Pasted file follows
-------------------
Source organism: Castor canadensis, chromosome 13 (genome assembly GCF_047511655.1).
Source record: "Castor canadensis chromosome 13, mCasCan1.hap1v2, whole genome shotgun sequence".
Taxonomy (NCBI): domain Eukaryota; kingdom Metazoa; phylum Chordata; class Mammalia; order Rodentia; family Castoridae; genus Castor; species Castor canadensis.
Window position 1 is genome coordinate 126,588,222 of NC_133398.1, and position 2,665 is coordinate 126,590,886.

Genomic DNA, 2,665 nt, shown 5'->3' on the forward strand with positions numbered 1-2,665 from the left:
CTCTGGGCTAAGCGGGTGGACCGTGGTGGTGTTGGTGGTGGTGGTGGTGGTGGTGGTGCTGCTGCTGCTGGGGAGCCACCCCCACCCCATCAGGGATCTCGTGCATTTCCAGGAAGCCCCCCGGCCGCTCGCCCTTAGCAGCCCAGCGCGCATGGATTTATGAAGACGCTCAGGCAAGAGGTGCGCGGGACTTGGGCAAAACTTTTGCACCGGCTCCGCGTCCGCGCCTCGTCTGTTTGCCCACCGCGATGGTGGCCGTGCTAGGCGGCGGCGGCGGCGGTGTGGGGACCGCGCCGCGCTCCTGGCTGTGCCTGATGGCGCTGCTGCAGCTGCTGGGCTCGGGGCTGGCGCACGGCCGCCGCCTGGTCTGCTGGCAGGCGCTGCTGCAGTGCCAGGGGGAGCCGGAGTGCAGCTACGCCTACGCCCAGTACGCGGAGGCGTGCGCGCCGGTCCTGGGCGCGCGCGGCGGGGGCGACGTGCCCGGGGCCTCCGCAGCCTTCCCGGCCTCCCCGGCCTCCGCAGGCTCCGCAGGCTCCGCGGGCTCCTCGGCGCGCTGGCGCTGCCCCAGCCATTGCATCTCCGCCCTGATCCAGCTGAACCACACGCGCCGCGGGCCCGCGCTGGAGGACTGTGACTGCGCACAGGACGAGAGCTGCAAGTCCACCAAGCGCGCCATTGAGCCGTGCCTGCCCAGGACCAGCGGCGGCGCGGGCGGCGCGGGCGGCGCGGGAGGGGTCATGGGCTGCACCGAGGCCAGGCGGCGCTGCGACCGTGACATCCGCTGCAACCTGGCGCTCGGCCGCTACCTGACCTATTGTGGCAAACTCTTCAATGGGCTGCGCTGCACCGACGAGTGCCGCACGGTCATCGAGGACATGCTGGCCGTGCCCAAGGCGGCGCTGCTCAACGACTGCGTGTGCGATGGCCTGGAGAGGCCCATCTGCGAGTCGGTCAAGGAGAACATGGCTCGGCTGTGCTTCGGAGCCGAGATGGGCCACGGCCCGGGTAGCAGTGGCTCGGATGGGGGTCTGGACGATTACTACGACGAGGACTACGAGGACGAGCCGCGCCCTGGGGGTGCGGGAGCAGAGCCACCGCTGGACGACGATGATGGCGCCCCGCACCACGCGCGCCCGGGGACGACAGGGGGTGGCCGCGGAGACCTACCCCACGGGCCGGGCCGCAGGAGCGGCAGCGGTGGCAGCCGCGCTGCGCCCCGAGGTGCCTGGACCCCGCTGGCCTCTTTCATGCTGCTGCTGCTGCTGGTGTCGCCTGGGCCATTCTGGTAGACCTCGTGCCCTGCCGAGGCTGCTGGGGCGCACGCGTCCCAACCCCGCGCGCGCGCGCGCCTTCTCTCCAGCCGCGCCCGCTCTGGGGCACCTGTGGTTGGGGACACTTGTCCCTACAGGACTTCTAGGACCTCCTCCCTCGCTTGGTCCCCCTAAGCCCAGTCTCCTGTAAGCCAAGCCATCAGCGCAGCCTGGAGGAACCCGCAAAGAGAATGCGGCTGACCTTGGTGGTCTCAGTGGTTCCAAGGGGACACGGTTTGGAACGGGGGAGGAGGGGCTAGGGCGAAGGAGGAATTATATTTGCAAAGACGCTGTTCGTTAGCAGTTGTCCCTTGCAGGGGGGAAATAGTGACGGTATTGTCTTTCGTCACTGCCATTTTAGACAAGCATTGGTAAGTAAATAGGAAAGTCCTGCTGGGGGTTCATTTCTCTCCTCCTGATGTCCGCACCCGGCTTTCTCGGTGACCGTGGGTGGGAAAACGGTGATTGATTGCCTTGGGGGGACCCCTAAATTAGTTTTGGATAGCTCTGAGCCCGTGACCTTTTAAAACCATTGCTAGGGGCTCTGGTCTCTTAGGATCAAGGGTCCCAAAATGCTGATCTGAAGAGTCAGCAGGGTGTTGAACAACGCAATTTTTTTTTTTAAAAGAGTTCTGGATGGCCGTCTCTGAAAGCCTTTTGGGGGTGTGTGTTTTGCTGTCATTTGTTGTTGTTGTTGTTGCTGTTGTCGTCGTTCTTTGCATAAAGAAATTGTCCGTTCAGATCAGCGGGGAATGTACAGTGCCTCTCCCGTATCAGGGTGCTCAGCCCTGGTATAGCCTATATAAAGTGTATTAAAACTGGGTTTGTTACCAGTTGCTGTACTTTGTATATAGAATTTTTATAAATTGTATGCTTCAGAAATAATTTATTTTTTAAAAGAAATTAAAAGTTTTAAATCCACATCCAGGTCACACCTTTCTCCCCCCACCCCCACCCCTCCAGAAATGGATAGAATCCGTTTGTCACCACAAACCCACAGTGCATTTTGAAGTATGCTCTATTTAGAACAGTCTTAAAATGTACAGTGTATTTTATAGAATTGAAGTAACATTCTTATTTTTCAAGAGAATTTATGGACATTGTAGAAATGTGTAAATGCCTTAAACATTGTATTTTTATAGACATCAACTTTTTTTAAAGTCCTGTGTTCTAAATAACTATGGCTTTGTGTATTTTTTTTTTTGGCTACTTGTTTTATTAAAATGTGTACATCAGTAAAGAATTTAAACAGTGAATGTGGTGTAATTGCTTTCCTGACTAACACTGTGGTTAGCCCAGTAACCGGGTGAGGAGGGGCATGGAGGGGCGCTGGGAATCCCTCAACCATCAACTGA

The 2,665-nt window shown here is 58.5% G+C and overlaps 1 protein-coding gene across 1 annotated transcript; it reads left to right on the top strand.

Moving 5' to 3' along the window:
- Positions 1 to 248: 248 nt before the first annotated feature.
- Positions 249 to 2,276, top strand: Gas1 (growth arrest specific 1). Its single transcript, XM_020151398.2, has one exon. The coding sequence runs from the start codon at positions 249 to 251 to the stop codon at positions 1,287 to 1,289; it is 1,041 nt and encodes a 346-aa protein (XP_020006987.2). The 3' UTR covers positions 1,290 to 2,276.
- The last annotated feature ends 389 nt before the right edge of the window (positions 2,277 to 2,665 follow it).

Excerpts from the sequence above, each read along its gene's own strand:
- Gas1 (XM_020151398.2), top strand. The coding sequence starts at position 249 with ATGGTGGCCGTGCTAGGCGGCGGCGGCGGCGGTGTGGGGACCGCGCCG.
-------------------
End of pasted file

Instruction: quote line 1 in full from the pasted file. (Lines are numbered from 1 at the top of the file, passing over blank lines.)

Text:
Source organism: Castor canadensis, chromosome 13 (genome assembly GCF_047511655.1).